Alp Mehmet is Chairman of Migration Watch UK.
At last the two contestants for leadership of the Conservative Party are turning their attention to immigration. But there is a snag: they are both focussing on the asylum chaos resulting from the Channel crossings.
They have hardly mentioned the real issue – the sheer scale of continuing legal immigration. Today we are publishing a remarkable poll on this wider issue.
Our poll reveals a deep undercurrent of concern about the impact of massive levels of immigration on the future of our society. Indeed, it shows that 60 per cent of the British public want to see a reduction in immigration, and 34 per cent want to see it reduced by a lot.
Conservative voters feel even more strongly. Nearly eight out of ten want to see a reduction and half of them want to see it reduced by a lot. Yet until last Sunday neither of the remaining Conservative leadership candidates had even mentioned the subject.
Rishi Sunak’s “ten-point plan”, published in the Sunday Telegraph, is focused almost entirely on the weaknesses of the asylum system. He suggests that the number of refugees accepted in Britain should be determined by need but he does not indicate how many of the world’s 40 million potential refugees we should accept; that is to be a matter for Parliament.
Those fleeing imminent danger will be prioritised and the only routes to asylum would be safe and legal (whatever that means in practice); 80 per cent of claims must be resolved within six months and foreign criminals and failed asylum seekers must be sent home.
Again, quite how this could be done is unspecified. Indeed, Priti Patel, more or less, said the same things in her ”New Plan for Immigration”, published last week.
Liz Truss is even more superficial. In her interview with the Mail on Sunday, she doubled down on the Rwanda policy and promised an increase in front line border staff but there was little else.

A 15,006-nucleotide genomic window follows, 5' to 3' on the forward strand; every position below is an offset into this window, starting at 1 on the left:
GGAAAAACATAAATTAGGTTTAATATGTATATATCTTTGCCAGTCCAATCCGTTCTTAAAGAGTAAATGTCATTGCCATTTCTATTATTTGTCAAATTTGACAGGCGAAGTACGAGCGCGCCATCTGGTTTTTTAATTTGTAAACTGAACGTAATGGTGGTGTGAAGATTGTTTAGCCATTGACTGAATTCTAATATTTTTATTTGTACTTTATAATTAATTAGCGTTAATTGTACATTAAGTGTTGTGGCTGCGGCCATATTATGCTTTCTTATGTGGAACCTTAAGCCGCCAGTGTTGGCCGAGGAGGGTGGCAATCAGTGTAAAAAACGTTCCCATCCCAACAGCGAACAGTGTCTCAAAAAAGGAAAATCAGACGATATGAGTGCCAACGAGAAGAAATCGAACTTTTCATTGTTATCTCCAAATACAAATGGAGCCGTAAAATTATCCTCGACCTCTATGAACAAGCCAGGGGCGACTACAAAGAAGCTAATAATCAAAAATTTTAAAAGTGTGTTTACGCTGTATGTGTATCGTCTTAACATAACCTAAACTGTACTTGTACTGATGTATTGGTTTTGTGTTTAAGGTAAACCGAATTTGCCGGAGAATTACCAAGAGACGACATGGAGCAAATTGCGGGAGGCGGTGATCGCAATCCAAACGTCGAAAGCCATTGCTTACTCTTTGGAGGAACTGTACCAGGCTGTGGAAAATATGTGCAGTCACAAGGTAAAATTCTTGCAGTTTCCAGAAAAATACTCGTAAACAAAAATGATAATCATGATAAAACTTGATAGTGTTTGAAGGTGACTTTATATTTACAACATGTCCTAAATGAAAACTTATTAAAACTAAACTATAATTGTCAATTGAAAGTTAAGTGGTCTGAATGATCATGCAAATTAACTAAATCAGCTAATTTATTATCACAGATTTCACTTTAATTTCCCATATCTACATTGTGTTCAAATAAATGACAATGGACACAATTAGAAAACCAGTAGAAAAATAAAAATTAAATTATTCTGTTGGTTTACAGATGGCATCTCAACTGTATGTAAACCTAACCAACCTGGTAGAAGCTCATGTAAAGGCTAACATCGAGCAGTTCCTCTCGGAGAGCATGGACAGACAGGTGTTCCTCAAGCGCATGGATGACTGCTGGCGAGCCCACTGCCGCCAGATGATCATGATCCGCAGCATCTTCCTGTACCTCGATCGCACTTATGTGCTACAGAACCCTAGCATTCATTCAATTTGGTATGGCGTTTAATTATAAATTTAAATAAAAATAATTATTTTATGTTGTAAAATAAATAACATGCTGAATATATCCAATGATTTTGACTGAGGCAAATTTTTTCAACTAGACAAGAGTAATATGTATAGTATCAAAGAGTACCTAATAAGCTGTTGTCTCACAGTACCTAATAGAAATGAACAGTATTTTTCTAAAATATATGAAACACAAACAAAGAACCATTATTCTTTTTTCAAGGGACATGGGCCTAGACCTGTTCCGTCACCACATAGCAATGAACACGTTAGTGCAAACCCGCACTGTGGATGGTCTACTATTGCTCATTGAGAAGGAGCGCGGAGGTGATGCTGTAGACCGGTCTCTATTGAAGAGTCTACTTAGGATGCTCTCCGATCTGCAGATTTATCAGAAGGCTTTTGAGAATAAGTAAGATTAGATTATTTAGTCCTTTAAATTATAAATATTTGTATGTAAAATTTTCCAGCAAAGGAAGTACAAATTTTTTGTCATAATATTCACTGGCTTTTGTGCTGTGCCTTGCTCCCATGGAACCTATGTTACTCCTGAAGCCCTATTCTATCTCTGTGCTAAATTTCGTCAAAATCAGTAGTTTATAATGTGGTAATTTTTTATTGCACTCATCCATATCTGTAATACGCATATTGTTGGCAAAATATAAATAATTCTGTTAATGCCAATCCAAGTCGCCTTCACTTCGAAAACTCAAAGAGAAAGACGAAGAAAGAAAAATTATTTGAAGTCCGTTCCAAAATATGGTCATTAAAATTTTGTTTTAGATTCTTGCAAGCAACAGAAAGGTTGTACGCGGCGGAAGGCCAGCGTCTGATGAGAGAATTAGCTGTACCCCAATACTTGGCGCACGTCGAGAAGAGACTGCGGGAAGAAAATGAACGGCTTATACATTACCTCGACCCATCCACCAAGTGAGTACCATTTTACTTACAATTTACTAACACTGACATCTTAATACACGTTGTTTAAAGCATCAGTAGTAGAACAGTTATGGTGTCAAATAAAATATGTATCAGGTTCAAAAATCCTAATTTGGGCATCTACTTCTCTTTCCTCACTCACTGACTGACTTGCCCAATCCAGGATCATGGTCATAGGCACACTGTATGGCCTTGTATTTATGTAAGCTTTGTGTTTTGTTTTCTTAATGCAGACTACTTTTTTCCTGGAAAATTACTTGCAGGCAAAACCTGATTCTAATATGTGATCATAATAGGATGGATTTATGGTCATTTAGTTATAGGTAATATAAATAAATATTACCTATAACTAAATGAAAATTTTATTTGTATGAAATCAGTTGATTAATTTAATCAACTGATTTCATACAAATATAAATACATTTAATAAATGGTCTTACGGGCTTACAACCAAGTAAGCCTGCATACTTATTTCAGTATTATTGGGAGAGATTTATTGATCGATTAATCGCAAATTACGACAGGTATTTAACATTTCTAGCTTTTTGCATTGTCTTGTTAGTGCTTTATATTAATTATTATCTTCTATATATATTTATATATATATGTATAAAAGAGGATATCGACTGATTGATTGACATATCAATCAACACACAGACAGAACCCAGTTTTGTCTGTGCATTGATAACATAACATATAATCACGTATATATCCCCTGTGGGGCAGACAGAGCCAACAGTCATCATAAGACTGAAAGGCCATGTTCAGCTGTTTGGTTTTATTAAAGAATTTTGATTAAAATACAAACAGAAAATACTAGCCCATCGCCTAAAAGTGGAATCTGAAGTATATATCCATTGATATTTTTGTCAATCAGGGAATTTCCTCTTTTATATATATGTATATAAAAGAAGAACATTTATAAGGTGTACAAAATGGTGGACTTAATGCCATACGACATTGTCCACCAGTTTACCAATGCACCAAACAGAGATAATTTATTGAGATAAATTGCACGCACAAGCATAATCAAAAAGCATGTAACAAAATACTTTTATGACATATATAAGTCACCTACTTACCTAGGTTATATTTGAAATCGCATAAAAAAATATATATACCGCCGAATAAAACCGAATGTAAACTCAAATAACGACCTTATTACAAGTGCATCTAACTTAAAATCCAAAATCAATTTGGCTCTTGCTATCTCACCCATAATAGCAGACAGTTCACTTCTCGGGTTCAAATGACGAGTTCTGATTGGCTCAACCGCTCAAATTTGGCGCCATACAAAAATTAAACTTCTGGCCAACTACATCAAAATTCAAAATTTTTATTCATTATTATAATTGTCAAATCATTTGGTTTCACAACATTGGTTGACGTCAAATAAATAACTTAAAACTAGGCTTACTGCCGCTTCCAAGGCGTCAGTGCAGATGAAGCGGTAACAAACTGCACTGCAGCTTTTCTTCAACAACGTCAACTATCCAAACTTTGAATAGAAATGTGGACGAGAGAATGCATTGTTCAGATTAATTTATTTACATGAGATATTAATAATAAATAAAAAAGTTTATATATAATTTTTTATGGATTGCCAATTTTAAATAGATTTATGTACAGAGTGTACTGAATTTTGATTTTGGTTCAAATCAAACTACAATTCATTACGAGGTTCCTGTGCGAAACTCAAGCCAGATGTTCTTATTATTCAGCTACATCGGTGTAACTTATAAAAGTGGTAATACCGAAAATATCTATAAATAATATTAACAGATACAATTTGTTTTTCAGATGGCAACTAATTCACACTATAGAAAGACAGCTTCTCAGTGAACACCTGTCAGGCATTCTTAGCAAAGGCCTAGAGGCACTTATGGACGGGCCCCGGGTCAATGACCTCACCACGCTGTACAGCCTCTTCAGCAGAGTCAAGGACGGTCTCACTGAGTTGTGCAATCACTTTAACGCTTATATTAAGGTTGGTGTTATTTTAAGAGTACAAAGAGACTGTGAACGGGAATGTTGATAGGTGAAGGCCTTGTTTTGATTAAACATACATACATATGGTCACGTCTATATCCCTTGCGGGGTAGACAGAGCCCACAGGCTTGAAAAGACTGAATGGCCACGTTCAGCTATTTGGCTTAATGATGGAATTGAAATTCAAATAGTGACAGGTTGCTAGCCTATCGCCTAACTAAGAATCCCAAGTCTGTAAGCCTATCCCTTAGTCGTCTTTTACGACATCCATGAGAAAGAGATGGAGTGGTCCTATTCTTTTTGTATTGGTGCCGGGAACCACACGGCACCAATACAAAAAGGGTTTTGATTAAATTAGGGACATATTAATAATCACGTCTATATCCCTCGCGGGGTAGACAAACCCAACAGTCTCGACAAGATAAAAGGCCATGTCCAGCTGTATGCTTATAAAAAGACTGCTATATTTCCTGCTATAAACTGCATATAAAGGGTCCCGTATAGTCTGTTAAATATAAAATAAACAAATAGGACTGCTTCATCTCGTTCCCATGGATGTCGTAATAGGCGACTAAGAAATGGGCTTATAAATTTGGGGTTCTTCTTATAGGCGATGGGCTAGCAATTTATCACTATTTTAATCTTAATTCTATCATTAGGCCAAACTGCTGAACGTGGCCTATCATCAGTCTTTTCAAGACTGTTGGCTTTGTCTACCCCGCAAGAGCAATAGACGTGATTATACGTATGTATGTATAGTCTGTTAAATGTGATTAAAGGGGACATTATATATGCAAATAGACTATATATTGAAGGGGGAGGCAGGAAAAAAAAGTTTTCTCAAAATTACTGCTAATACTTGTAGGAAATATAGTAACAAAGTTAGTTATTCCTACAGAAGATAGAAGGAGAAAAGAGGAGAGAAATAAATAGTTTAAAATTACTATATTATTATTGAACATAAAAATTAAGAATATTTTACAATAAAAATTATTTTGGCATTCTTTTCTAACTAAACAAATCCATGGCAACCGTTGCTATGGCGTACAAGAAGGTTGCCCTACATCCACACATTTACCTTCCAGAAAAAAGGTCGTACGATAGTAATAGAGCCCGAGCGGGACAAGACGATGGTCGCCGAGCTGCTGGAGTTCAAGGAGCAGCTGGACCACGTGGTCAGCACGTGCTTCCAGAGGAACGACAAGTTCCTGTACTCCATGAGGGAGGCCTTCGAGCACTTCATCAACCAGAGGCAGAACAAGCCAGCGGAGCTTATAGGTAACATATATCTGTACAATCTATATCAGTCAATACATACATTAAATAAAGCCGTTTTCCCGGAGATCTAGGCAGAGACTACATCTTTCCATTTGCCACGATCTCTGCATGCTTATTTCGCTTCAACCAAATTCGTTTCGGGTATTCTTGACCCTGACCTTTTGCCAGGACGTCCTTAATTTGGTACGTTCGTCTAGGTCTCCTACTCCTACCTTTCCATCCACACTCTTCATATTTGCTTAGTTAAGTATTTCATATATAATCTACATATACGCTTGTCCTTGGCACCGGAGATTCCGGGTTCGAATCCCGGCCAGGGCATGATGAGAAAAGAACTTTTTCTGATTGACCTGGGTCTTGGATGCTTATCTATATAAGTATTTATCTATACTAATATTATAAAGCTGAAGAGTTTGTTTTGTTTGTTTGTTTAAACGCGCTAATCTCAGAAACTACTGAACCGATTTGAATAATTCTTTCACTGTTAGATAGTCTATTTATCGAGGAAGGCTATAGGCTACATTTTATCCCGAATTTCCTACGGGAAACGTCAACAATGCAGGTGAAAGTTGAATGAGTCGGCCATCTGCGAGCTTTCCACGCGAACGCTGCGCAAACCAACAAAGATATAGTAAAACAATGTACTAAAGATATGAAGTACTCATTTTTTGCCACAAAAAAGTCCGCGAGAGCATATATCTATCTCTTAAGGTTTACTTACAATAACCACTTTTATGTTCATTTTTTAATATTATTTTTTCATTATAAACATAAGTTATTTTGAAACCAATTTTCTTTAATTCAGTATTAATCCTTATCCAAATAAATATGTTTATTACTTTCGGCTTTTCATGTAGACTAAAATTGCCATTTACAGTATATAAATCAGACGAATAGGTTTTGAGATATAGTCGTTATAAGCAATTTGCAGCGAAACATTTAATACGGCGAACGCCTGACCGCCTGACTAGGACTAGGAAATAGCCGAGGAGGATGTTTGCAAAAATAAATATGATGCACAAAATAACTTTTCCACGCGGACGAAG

All this is beating about the bush. Worse, it is probably intended to distract attention from the real issue which is the sheer scale of legal immigration to the UK. Net migration is five or six times current levels of asylum seekers. The seriousness of this matter is beyond dispute, and is certainly understood by members of the Conservative Party.
The recent census has confirmed that the UK population has increased by eight million over the past twenty years. Seven million of that increase is due to immigrants and their children. Yet England, the main British destination for immigrants, is already nearly twice as crowded as Germany and three and a half times as crowded as France.
The pressure is being felt on all our public services and especially on housing, where we will have to build a new home every six minutes, night and day, to house new migrants. That is what Kemi Badenoch was alluding to when she pointed to the need to address high immigration if we were to solve the housing conundrum.
She and I are both immigrants to the UK. Perhaps this is why we recognise the serious risks to the future of our country by uncontrolled, runaway immigration. Yes to immigration, but an emphatic no to the uncontrolled, and growing, mass immigration that we still have.
Housing is indeed a real issue, not just in the South, but also in the so-called ‘Red Wall’ constituencies. All MPs will know that there are strong feelings on these matters in many parts of England, but people are very cautious about raising aspects of immigration in the public debate.
Sadly, the Conservative record on immigration has been one of consistent failure. At the general elections of 2010, 2015 and 2017 they undertook to get immigration down to tens of thousands a year but failed to do so.
In the 2019 election the Government promised to control and reduce immigration which, before Covid struck, was averaging about 230,000 a year. Again, they have completely failed to do so.
Indeed, Boris Johnson’s Government have massively increased the scope for future immigration. The “Australian-style” points-based system turned out to be just camouflage for lower salary and qualification requirements. They also abolished the requirement that jobs first be advertised on the domestic market.
As for students, they will now be allowed to stay on for an extra two years in which they will be able to simply stack shelves or, indeed, do no work at all. In a nutshell Johnson and Sajid Javid, as the Home Secretary, surrendered completely to the immigration lobby.
So, I now issue a challenge to both candidates to come clean with their immigration policies. Will they give a clear undertaking to make a major reduction in the scale of immigration? Will they continue to ignore one of the major issues of domestic policy, or will they have the courage to address it?